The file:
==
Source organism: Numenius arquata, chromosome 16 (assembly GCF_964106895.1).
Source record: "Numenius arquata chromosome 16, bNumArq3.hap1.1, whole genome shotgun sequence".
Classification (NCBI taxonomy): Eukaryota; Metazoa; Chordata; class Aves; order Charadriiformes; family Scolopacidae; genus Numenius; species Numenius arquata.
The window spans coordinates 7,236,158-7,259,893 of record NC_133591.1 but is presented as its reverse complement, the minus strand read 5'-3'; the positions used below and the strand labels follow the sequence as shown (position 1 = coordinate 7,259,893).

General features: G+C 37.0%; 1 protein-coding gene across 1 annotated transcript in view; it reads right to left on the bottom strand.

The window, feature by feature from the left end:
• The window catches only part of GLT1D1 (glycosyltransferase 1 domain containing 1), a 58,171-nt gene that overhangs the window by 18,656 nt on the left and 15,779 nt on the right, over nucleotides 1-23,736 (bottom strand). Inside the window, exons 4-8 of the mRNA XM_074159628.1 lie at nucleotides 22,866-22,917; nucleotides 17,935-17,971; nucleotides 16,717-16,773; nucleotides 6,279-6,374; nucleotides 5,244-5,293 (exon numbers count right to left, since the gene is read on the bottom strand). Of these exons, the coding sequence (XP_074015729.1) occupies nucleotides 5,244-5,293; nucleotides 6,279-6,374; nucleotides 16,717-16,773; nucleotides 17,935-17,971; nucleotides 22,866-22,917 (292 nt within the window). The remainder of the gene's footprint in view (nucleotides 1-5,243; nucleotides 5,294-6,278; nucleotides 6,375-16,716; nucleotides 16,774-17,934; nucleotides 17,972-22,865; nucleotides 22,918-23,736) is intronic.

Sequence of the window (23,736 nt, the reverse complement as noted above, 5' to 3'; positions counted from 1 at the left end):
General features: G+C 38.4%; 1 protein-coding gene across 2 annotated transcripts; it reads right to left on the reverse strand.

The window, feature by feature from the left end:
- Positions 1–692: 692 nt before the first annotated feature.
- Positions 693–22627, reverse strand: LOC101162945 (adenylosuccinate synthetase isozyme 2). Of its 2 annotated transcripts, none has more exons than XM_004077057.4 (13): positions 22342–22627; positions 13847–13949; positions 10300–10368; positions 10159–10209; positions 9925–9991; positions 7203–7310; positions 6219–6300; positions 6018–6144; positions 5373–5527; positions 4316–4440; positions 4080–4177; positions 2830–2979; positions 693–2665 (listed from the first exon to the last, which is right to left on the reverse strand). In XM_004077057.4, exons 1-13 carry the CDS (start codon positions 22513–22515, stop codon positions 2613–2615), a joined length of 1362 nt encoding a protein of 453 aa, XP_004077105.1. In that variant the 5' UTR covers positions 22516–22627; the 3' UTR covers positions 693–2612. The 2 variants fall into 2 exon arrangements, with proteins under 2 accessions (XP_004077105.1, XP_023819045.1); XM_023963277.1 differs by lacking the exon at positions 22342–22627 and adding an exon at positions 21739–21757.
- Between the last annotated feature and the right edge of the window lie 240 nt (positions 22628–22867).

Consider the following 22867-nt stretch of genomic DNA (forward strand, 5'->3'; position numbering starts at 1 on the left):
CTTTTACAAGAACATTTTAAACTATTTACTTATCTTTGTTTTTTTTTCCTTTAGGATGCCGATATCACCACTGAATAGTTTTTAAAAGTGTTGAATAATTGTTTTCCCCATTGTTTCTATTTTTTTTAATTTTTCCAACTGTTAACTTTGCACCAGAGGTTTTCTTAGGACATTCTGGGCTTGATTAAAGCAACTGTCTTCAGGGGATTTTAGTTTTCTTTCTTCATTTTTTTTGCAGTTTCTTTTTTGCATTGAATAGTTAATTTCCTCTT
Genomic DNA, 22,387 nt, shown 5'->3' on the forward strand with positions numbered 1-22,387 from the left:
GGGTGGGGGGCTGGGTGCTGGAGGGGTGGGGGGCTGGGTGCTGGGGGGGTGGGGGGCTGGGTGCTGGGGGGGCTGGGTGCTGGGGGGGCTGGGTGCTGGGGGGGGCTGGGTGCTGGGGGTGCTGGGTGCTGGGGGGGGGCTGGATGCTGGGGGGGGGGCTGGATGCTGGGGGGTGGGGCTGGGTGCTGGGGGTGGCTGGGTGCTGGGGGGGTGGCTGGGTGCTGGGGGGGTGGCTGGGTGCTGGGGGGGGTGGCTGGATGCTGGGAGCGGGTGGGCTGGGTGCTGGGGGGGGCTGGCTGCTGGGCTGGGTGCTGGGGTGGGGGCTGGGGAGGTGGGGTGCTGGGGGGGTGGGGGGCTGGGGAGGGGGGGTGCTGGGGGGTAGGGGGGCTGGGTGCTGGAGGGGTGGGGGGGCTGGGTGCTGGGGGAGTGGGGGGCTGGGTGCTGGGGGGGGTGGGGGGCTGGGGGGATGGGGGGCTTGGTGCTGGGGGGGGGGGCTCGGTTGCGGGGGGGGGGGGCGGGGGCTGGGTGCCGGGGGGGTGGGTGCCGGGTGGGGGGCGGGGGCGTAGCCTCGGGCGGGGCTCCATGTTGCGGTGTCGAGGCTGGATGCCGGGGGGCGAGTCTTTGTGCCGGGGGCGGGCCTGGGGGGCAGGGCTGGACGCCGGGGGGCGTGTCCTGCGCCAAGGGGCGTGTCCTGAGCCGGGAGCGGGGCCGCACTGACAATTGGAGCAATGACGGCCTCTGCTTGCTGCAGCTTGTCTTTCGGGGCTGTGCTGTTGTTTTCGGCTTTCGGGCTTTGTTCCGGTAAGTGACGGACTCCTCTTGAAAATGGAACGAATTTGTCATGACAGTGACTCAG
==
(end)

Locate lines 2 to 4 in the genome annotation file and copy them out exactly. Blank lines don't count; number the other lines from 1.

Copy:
Source record: "Numenius arquata chromosome 16, bNumArq3.hap1.1, whole genome shotgun sequence".
Classification (NCBI taxonomy): Eukaryota; Metazoa; Chordata; class Aves; order Charadriiformes; family Scolopacidae; genus Numenius; species Numenius arquata.
The window spans coordinates 7,236,158-7,259,893 of record NC_133591.1 but is presented as its reverse complement, the minus strand read 5'-3'; the positions used below and the strand labels follow the sequence as shown (position 1 = coordinate 7,259,893).